mini hills in our area at 21 MPH. Presently it does 40 MPH and climbs the same at 32 MPH. It spins the wheels on dry pavement. At 25/26 MPH my range is 22 miles on the flat. Checked this out on a single trip. New batteries not broken in.

Specs are:

10.35 gear box

RFF Advance Black motor (modified by me)

21 inch fat tires on 10 inch rims

7/8 bore master cylinder for more brake pressure.

The things to guard against are excessive tire size for the installed gearbox. 21 inch for 8.9 and 10.35 24 inch for 12.44. Or less.

Installing 24 inch tires on a 10.35 can turn into a poor performance, range eating slug. Braking performance goes down as the tire size goes up.

The sweet spot for performance motors is 6000 RPM +/- Lugging them causes poor acceleration and reduced climbing ability.

Keep us up to date.

In a message dated 7/16/2018 9:12:53 PM US Eastern Standard Time, electricforum@discoursemail.com writes:

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@grantwest has more experience with motors on high voltage than anyone.
And @LithiumGods with lithium and 5hp. He’s happy with 84v and stock motor.
Grant is spoiled and not happy with less than 96v.

Thank you for the information. I did reach out to @LithiumGods for some initial guidance. I got the cars relatively cheap and not running. So, since I have zero good batteries and am somewhat starting from scratch, I plan on going the lithium route after I get the carts put back together and painted. And going to try to stick with the stock 5hp, at least to get it rolling. I have a controller from the 99 that had a update from Flight Systems, but not sure what that entails or I have a stock 2001 controller. Any suggestion on which one works best with lithium and a voltage spoof, if needed?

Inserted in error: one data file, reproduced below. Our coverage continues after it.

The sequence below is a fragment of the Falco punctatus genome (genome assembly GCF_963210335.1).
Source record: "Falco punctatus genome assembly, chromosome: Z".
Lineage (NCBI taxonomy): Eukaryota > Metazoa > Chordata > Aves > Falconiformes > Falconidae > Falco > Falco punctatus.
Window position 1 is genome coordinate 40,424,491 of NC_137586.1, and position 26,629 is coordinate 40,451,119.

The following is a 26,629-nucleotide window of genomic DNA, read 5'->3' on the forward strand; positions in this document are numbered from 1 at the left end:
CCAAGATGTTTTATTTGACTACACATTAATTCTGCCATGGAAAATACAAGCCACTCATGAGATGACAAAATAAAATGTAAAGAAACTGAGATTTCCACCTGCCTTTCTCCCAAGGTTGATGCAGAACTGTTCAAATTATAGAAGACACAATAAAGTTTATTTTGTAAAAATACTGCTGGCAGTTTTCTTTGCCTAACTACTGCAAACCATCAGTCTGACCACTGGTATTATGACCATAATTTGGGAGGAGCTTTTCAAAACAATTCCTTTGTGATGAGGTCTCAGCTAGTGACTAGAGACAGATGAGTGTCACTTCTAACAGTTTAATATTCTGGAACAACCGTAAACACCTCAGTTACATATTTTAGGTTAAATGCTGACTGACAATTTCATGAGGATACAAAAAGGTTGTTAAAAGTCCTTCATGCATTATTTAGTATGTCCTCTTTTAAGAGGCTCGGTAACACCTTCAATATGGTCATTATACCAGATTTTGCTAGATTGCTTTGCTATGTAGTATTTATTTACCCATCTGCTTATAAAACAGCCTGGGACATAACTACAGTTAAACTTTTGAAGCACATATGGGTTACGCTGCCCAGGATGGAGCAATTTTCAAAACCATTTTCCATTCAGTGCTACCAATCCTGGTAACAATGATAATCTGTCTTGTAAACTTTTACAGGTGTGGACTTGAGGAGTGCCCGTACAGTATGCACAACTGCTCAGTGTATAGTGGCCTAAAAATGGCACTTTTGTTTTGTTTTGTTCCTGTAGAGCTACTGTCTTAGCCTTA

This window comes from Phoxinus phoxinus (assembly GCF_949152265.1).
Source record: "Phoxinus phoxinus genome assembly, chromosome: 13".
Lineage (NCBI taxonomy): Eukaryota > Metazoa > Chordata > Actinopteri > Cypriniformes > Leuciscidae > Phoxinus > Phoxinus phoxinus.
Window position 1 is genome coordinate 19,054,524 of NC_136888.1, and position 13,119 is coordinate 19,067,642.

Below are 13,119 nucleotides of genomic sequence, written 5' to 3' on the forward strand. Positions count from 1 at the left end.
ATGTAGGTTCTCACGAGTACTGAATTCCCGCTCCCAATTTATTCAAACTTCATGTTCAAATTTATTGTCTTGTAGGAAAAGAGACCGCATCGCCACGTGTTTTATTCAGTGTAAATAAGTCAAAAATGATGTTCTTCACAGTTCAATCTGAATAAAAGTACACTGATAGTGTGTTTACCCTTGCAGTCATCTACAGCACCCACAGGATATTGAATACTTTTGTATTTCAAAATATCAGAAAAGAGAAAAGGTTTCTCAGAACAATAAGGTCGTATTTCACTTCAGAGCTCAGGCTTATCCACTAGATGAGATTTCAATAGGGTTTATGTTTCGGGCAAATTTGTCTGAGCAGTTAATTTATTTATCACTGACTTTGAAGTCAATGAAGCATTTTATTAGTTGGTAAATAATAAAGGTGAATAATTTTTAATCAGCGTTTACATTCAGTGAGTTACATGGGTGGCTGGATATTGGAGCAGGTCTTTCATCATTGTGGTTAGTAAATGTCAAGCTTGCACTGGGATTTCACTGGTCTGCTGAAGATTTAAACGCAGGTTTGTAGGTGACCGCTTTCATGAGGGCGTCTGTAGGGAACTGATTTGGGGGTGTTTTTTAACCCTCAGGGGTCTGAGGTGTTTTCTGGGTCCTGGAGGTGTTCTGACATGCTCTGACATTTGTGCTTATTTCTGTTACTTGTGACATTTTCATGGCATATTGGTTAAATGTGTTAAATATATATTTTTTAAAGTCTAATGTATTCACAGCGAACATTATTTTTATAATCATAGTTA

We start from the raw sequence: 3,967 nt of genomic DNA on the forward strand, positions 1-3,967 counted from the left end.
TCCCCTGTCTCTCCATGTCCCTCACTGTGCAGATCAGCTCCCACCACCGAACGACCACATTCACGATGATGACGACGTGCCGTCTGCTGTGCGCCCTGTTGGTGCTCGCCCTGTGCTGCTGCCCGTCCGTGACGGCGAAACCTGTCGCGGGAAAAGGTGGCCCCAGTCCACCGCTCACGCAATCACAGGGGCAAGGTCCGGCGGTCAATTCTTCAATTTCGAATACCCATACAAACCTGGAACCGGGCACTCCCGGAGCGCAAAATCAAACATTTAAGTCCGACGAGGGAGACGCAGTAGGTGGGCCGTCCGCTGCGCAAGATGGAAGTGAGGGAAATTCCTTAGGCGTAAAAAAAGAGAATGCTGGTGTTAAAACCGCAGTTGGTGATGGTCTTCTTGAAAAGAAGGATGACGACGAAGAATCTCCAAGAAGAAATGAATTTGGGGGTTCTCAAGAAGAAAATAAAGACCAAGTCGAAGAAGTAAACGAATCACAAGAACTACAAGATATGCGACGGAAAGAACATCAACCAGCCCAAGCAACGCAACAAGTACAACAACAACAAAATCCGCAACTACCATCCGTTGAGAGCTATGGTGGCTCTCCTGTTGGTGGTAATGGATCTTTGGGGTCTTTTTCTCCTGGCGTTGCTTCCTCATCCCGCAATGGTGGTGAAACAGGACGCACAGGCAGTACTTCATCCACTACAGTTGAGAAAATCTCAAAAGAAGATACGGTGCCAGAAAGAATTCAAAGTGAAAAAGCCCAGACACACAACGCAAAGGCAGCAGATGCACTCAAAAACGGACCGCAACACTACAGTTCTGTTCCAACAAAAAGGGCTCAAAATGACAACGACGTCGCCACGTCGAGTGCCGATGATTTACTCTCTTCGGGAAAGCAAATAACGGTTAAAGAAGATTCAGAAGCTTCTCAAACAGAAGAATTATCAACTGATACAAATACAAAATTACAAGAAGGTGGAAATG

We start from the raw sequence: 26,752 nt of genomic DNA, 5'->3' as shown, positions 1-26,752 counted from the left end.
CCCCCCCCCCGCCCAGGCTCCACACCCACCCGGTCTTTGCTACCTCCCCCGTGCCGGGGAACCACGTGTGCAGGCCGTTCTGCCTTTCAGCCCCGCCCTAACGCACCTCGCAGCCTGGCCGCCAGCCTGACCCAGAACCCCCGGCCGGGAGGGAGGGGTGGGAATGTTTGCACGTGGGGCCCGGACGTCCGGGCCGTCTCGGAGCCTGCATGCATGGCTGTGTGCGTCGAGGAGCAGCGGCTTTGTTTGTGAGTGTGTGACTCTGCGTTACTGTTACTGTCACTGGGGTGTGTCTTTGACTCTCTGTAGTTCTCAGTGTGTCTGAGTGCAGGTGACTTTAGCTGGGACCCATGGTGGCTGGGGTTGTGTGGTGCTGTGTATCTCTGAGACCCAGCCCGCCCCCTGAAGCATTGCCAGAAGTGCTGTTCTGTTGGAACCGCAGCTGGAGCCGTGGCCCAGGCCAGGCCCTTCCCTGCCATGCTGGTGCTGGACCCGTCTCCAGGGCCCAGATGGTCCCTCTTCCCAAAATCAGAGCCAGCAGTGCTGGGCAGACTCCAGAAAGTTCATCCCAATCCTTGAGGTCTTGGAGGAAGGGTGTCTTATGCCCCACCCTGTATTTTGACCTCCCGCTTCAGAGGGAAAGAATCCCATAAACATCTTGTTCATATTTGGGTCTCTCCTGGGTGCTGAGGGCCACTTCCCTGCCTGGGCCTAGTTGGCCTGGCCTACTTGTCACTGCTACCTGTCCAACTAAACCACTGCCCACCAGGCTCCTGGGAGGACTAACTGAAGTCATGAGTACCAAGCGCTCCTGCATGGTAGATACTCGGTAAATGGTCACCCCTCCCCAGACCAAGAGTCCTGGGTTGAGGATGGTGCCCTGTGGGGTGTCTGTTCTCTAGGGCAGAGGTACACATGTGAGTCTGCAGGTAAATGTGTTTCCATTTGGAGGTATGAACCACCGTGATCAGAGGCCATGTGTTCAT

Rodney is one of the smartest guys on here , period . He has helped me out a few times and knows the mechanical parts of the gem very well . I do disagree with him on the 5 hp motor , 10.35 diff and tire size .

My original lithium conversion cart (2007)from 5 years ago runs 84v , an old short 5hp motor , 10.35 diff and big 24.2" tires . Because of the the higher voltage and the fact the cart is now 350lbs lighter then before it accelerates very fast , slight spin of the tires and go . It did originally have the 12.44 gears , with those it spun the front tires way to easy . This cart will do over 40mph but i limit it to 36 for safety . the factory motor is 16 years old . My 2014 cart also runs a 5hp motor after the 7hp advance motor had a catastrophic failure . It runs an 84v Lto lithium pack with same size tires and 10.35 diff . results are the same . I will be upgrading to a 7hp motor soon because i am trying to build the fast accelerating gem possible .

on a lead cart if you load the motor hard the voltage will drop significantly (called sag) it is a very different experience with lithium , they dont sag much and therefore motors dont lug . lithium is not for everybody , it requires you spend more time with it , have some knowledge and monitor it . If you cruising around in your gated community then stick with lead . For us that take our carts on 35 mph roads are cars are doing 40 mph you will appreciate lithium . Also a gem with a 7hp motor , run at 35 mph wont have a very good range .